Sunday, 7 May 2017

Lifer, Mega-rarity and Non-rare Rarity


What a week of birding I had!  And Thursday was Super Thursday because I had a lifer which turned out to be a mega rarity and especially for this time of year.  
At the end of the 18th week of 2017 my year check list moved from 70 to 74 and my photographic big year tally from 59 to 60.  My life list moved up one from 242 to 243 whilst my Barbados life list increased by 1 to 129 species.

Lifer and Mega-rarity  

Pacific Golden-Plover - Pluvialis fulva
I saw this bird on Thursday in the parish of St. Philip while on lunch.  At first I thought it was an American Golden Plover, a migratory shorebird normally seen in the latter months of the year, but rarely if ever recorded this early in the year.  I shared the photographs later that night with fellow birder Ed Massiah (Birds of Barbados…) suggesting yes it maybe something special, pointing to another golden plover species the Pacific Golden Plover.  He forwarded the photos to noted Ornithologist and author P. A. Buckley (Birds of Barbados…) and with the help of renowned photographer and co-author of The Shorebird Guide Kevin Karlson confirmed Pacific Golden Plover.
Pacific Golden Plovers are 9-10 ½ inches in length, nest on Arctic and subarctic Alaskan tundra, and may winter on islands in the Pacific Ocean as far south as Australia.  They have dark brown upperparts, spangled with gold to pale yellow or white.  A white stripe extends from the forehead, over the eyes, to the wings.  Breeding males are solid black from chin to under-tail coverts.  Females are duller in colour. They are similar in appearance to American Golden-Plovers, but have shorter wings, brighter yellow markings on their upperparts, and mostly white under-tail coverts and sides.  Non-breeding adults have yellow-edged upperparts and yellowish heads and necks.  Juveniles have a golden cast to head and neck and spotted upperparts.  This was the fourth record of this bird on the island.

Unexpected Rarity

Blackpoll Warbler - Setophaga striata
I spent most of April and thus far May in search of migrating wood warblers at the Graeme Hall Swamp. My focus was on three main species, Prothonotary , Myrtle Warbler and Northern Parula but of course any other would have done quite well but I did not expect to see the Warbler I saw.  A bird that is more commonly seen during the month of October and in the northern parish of St. Lucy.  This bird was a Blackpoll Warbler.  The warbler, which was in the process of molting to breeding plumage, was first seen on the 8th and again on the 9th busily scouring the trunk and leaves of an Acacia tree for insects.

Other Year Birds

Orange-winged Parrot - Amazona amazonica
The other two year birds seen during the week were Orange-winged Parrot seen on May 1st and a Southern Lapwing on May 4th moving my year total to 74 species.

2017 Photographic Big Year 60-63

The additions to my 2017 Photographic big year were the Orange-winged Parrot60, Blackpoll Warbler61, Pacific Golden Plover62 and Magnificent Frigatebird63.  This took my total to 63.
Week 18 was without a doubt my best week of birding for the year let us hope it sets the tone for the remainder of the year.  Enjoy your birding!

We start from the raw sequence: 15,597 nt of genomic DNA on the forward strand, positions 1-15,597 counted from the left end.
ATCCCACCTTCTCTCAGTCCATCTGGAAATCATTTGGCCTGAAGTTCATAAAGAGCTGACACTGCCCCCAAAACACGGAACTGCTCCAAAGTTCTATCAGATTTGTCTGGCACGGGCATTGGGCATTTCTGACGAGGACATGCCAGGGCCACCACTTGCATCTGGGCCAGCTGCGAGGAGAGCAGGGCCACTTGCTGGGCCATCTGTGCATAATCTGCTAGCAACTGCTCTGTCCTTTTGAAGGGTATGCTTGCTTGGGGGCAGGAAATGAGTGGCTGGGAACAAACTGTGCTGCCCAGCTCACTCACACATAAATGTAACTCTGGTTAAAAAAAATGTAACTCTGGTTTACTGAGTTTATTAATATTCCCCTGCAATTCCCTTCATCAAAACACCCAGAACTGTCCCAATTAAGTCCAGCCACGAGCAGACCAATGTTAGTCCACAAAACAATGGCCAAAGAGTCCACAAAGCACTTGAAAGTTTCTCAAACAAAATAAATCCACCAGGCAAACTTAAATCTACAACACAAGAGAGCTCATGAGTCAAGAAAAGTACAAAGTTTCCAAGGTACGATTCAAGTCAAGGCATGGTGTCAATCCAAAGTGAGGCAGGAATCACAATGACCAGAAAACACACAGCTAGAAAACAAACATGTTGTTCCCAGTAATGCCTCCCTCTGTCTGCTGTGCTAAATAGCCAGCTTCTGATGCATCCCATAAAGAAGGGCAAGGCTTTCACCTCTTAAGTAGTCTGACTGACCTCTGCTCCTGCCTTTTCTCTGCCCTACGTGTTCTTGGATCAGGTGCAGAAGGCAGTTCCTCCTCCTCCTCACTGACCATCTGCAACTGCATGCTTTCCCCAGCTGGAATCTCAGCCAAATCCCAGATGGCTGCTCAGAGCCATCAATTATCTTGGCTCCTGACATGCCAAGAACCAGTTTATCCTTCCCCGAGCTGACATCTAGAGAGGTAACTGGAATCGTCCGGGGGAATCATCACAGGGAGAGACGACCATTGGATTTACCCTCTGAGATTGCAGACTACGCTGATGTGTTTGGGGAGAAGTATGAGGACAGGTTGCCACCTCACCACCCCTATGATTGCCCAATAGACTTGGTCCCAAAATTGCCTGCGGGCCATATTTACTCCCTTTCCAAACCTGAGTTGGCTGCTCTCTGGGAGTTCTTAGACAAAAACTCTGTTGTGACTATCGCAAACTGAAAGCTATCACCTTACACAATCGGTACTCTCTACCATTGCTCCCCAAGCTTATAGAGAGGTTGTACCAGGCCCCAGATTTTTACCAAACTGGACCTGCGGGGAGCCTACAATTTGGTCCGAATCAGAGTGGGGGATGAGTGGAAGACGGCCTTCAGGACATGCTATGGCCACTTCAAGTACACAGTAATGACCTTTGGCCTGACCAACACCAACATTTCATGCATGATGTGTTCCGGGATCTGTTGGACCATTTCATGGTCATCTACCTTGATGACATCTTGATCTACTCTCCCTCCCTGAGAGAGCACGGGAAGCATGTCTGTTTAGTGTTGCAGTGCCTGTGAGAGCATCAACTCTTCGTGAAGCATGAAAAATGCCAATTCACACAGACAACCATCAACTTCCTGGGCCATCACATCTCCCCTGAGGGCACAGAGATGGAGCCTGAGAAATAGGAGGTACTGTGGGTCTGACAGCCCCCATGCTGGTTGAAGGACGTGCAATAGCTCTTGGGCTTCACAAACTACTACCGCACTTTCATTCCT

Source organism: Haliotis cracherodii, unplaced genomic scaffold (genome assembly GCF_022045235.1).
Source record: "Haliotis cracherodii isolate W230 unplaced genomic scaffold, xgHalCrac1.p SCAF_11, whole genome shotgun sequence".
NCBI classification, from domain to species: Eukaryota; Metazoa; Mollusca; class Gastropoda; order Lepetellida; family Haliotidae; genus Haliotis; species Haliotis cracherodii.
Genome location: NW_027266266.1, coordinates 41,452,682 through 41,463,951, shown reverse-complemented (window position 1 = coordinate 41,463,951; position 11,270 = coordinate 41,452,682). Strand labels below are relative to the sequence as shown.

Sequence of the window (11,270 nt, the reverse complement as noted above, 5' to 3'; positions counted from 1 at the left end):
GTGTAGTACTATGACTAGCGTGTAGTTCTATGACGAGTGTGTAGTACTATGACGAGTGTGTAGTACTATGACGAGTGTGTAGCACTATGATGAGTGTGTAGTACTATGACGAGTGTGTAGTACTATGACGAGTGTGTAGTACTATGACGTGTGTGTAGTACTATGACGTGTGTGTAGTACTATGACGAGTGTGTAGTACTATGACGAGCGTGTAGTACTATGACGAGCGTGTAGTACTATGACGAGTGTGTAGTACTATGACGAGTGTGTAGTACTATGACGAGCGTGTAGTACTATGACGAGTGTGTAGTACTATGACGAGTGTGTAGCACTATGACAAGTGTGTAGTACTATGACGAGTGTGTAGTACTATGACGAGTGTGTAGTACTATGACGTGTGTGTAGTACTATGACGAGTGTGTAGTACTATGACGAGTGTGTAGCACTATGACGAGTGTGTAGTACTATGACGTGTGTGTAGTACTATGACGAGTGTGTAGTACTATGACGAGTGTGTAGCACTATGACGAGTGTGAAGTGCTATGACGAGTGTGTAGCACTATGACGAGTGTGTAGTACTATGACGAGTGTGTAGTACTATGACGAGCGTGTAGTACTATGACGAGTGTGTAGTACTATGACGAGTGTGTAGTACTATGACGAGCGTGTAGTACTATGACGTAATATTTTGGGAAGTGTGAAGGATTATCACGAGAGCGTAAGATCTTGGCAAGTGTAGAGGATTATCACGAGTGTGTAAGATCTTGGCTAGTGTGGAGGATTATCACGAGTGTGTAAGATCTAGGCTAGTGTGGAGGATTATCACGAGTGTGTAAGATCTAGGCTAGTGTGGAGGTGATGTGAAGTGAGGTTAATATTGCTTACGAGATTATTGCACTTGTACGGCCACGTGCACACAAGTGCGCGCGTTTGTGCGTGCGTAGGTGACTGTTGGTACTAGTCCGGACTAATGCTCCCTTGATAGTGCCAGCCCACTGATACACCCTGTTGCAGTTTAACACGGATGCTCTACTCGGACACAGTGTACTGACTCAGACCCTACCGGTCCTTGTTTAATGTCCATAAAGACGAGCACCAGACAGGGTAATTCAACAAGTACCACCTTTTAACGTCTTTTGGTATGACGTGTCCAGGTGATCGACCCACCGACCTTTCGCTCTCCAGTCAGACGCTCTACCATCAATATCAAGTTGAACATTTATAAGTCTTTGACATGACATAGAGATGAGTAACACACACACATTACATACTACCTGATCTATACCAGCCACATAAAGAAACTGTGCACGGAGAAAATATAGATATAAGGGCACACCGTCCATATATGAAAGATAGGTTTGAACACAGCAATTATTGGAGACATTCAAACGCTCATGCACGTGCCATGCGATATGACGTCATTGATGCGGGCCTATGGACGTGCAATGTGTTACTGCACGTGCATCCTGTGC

60 - Orange-winged Parrot - Amazona amazonica
61 - Blackpoll Warbler - Setophaga striata
62 - Pacific Golden-Plover - Pluvialis fulva
63 - Magnificent Frigatebird - Fregata magnificens

Saturday, 6 May 2017

The Cornell Global Big Day


The Cornell Global Big Day will take place on May 13, 2017.  I will be seeking to break the 50 species mark, something I am yet to do. Please join me and birder worldwide to be part of this Big Day.

Pass Records
2015 - 44 species 
2016 - 45 species
2017 - ??

Monday, 1 May 2017

2017 Photographic Big Year 58 & 59 - Two New Year Birds


My 2017 year and Big year Photographic challenge list increased by two at the end of week 18. That week was ambling along until Wednesday 26th when I registered the two sightings, the first in morning the other afternoon, on opposite sides of the island.  The first bird was a Brown Pelican58, a rarity, which was seen fishing in the bay at Six Men’s St. Peter.  The other bird, a Willet59, was at Chancery Lane, Christ Church. These birds brought the tallies for my year and big year list to 70 and 59 respectively.

See images below.  See 2017 Photographic Big Year images here.


58 - Brown Pelican - Pelecanus occidentalis
59 - Willet - Tringa semipalmata

See 2017 Photographic Big Year images here.

Sunday, 23 April 2017

2017 Photographic Big Year 54-57


The weeks are really flying along and as we came to the end of week 17 I was able to add a few more birds to my 2017 challenge. They were: Spotted Sandpiper54, Carib Grackle55, Osprey56 and Black-bellied Whistling Duck57.  This brought my tally to fifty-seven species for the year.
See 2017 Photographic Big Year images here.

54 - Spotted Sandpiper - Actitis macularius
55 - Carib Grackle - Quiscalus lugubris
56 - Osprey - Pandion haliaetus
57 - Black-bellied Whistling-Duck - Dendrocygna autumnalis

See 2017 Photographic Big Year images here.

Sunday, 16 April 2017

2017 Photographic Big Year 51-53



The birds were scarce in the last two weeks, weeks 14, 15 but week 16 promises to be more rewarding.  For week 14 I added an Eared Dove51, week 15 - an out of season Pectoral Sandpiper52 and a Laughing Gull53.   These additions moved my Big Year tally to 53. 

 See 2017 Photographic Big Year images here.

51 - Eared Dove - Zenaida auriculata

52 - Pectoral Sandpiper - Calidris melanotos

53 - Laughing Gull - Leucophaeus atricilla
 See 2017 Photographic Big Year images here.